Editorials

Let’s get the training wheels off Sacramento’s bike plan, finally

A bicyclist rides in a bike lane in Washington, D.C. There’s discussion of building such “cycle tracks” in Sacramento.
A bicyclist rides in a bike lane in Washington, D.C. There’s discussion of building such “cycle tracks” in Sacramento. The Washington Post

With bike lanes that suddenly stop and start again, entire neighborhoods that have no lanes, and appalling rates of bicycle theft and collisions among two-wheeled commuters, Sacramento has never lived up to its potential as a great city for cycling.

We’re sorry to report that probably won’t change in the short term. But a long-awaited update of the Bicycle Master Plan, which the City Council will consider approving Tuesday evening, certainly could make things better in the long term.

The plan, last overhauled in 2010, is designed to guide the development of a coherent, citywide bicycle network, complete with a plethora of bike parking and educational programs.

For sure, it’s not perfect. There’s no money attached to the plan, for example, although it does make it easier for the city to land transportation grants. There’s also no timetable. It’s telling that the plan is 71 pages long, but the section titled “Implementation” is only two pages, with a couple of very large photos. Expect more of the same paralysis by analysis.

But having an updated Bicycle Master Plan is a step in the right direction for Sacramento. It gives the public something to which to hold city officials accountable if they continue to drag their feet.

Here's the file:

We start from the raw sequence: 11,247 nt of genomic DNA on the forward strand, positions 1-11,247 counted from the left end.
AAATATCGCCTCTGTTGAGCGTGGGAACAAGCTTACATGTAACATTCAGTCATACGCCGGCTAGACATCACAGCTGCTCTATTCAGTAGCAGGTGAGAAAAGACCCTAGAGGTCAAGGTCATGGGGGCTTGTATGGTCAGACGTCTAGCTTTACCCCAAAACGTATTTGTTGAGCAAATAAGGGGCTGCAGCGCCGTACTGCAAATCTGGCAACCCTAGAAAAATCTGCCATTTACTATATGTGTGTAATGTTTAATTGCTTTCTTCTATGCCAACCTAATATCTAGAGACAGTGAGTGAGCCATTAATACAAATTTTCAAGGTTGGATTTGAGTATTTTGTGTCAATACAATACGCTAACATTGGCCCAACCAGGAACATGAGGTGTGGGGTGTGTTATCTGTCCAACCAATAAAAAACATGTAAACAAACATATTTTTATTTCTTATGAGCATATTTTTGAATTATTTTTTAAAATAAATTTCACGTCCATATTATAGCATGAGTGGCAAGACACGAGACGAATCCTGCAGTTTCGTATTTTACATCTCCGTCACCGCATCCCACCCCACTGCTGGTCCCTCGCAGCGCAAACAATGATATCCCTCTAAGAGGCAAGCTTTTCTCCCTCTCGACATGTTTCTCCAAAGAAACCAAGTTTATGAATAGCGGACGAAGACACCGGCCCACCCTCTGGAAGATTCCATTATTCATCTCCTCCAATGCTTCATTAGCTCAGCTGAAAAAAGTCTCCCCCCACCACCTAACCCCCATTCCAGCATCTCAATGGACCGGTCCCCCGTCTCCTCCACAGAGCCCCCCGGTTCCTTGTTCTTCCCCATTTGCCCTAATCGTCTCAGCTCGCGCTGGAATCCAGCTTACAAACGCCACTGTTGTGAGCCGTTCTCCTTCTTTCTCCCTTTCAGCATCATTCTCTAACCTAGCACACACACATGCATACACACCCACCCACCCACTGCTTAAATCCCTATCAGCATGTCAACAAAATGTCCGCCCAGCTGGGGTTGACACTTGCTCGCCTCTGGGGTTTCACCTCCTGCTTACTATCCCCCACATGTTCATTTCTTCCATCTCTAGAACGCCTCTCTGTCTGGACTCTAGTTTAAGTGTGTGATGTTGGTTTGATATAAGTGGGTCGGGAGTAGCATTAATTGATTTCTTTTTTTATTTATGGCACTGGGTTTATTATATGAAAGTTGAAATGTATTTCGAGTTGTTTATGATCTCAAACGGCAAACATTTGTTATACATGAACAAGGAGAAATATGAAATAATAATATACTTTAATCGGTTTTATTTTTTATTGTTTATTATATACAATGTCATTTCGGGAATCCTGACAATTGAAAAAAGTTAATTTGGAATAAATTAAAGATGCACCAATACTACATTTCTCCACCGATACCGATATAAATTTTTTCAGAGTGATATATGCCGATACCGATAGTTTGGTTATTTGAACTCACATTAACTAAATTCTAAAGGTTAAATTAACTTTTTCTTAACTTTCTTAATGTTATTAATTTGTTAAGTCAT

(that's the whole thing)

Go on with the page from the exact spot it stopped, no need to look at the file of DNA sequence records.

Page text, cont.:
The plan, for example, calls for adding dozens of miles of off-street and on-street bike lanes, and doing more projects like the “cycle track,” or two-way bike boulevard, that’s going in along 12th Street.

Many of these new bike lanes will likely go in Del Paso Heights, Oak Park, Meadowview and Fruitridge. “Equity” is the buzzword of this plan and the goal is to get more people from struggling neighborhoods to ride – and to do it safely, given the number of collisions.

That, of course, won’t do much good for those who live or work in midtown, where bike lanes all halt, without warning, at 15th Street – just out of reach of the nearly completed Golden 1 Center and the bars and restaurants that will soon surround it.

It’s a problem that should have been addressed months ago. But don’t expect anything to happen soon.

The “Grid 3.0” subsection of the Bicycle Master Plan talks about “optimizing” the central city with new bike lanes, reducing the number of lanes on some streets and converting one-way streets to two-way.

Too bad the implementation will take place over the next 20 years. It’s yet another reminder that planning is not the same as doing.

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